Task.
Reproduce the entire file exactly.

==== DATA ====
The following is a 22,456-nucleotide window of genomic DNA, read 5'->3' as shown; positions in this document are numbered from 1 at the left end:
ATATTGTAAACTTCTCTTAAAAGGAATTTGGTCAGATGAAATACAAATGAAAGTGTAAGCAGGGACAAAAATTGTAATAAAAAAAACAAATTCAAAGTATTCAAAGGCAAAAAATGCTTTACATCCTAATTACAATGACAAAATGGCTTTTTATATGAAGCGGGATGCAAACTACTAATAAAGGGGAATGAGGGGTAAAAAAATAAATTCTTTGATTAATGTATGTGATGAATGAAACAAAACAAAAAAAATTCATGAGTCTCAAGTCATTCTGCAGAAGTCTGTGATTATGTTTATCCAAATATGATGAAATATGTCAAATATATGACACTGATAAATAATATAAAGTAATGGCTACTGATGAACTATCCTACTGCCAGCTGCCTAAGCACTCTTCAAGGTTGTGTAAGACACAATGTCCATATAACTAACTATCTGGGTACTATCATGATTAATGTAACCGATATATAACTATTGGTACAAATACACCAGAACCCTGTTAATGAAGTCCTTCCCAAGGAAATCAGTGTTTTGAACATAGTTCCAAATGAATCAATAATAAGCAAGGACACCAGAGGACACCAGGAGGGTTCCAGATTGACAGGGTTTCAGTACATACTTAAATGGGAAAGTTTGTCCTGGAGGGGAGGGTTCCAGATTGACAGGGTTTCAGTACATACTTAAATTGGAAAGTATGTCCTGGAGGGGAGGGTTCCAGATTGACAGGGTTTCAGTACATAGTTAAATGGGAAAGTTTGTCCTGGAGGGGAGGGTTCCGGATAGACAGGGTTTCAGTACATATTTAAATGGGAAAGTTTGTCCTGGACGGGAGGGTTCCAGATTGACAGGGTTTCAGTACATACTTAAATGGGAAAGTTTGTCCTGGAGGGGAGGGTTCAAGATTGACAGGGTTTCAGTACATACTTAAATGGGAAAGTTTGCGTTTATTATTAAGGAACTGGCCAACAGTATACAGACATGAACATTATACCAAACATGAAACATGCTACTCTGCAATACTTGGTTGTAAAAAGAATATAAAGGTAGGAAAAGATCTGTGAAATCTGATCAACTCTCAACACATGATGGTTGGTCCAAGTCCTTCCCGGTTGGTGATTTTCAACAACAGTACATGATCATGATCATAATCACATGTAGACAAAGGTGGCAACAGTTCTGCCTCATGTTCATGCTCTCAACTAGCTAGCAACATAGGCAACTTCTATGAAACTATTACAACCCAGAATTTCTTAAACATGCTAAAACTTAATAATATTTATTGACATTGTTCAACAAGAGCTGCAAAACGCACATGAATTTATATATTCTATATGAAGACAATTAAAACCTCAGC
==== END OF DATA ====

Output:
The following is a 22,456-nucleotide window of genomic DNA, read 5'->3' as shown; positions in this document are numbered from 1 at the left end:
ATATTGTAAACTTCTCTTAAAAGGAATTTGGTCAGATGAAATACAAATGAAAGTGTAAGCAGGGACAAAAATTGTAATAAAAAAAACAAATTCAAAGTATTCAAAGGCAAAAAATGCTTTACATCCTAATTACAATGACAAAATGGCTTTTTATATGAAGCGGGATGCAAACTACTAATAAAGGGGAATGAGGGGTAAAAAAATAAATTCTTTGATTAATGTATGTGATGAATGAAACAAAACAAAAAAAATTCATGAGTCTCAAGTCATTCTGCAGAAGTCTGTGATTATGTTTATCCAAATATGATGAAATATGTCAAATATATGACACTGATAAATAATATAAAGTAATGGCTACTGATGAACTATCCTACTGCCAGCTGCCTAAGCACTCTTCAAGGTTGTGTAAGACACAATGTCCATATAACTAACTATCTGGGTACTATCATGATTAATGTAACCGATATATAACTATTGGTACAAATACACCAGAACCCTGTTAATGAAGTCCTTCCCAAGGAAATCAGTGTTTTGAACATAGTTCCAAATGAATCAATAATAAGCAAGGACACCAGAGGACACCAGGAGGGTTCCAGATTGACAGGGTTTCAGTACATACTTAAATGGGAAAGTTTGTCCTGGAGGGGAGGGTTCCAGATTGACAGGGTTTCAGTACATACTTAAATTGGAAAGTATGTCCTGGAGGGGAGGGTTCCAGATTGACAGGGTTTCAGTACATAGTTAAATGGGAAAGTTTGTCCTGGAGGGGAGGGTTCCGGATAGACAGGGTTTCAGTACATATTTAAATGGGAAAGTTTGTCCTGGACGGGAGGGTTCCAGATTGACAGGGTTTCAGTACATACTTAAATGGGAAAGTTTGTCCTGGAGGGGAGGGTTCAAGATTGACAGGGTTTCAGTACATACTTAAATGGGAAAGTTTGCGTTTATTATTAAGGAACTGGCCAACAGTATACAGACATGAACATTATACCAAACATGAAACATGCTACTCTGCAATACTTGGTTGTAAAAAGAATATAAAGGTAGGAAAAGATCTGTGAAATCTGATCAACTCTCAACACATGATGGTTGGTCCAAGTCCTTCCCGGTTGGTGATTTTCAACAACAGTACATGATCATGATCATAATCACATGTAGACAAAGGTGGCAACAGTTCTGCCTCATGTTCATGCTCTCAACTAGCTAGCAACATAGGCAACTTCTATGAAACTATTACAACCCAGAATTTCTTAAACATGCTAAAACTTAATAATATTTATTGACATTGTTCAACAAGAGCTGCAAAACGCACATGAATTTATATATTCTATATGAAGACAATTAAAACCTCAGC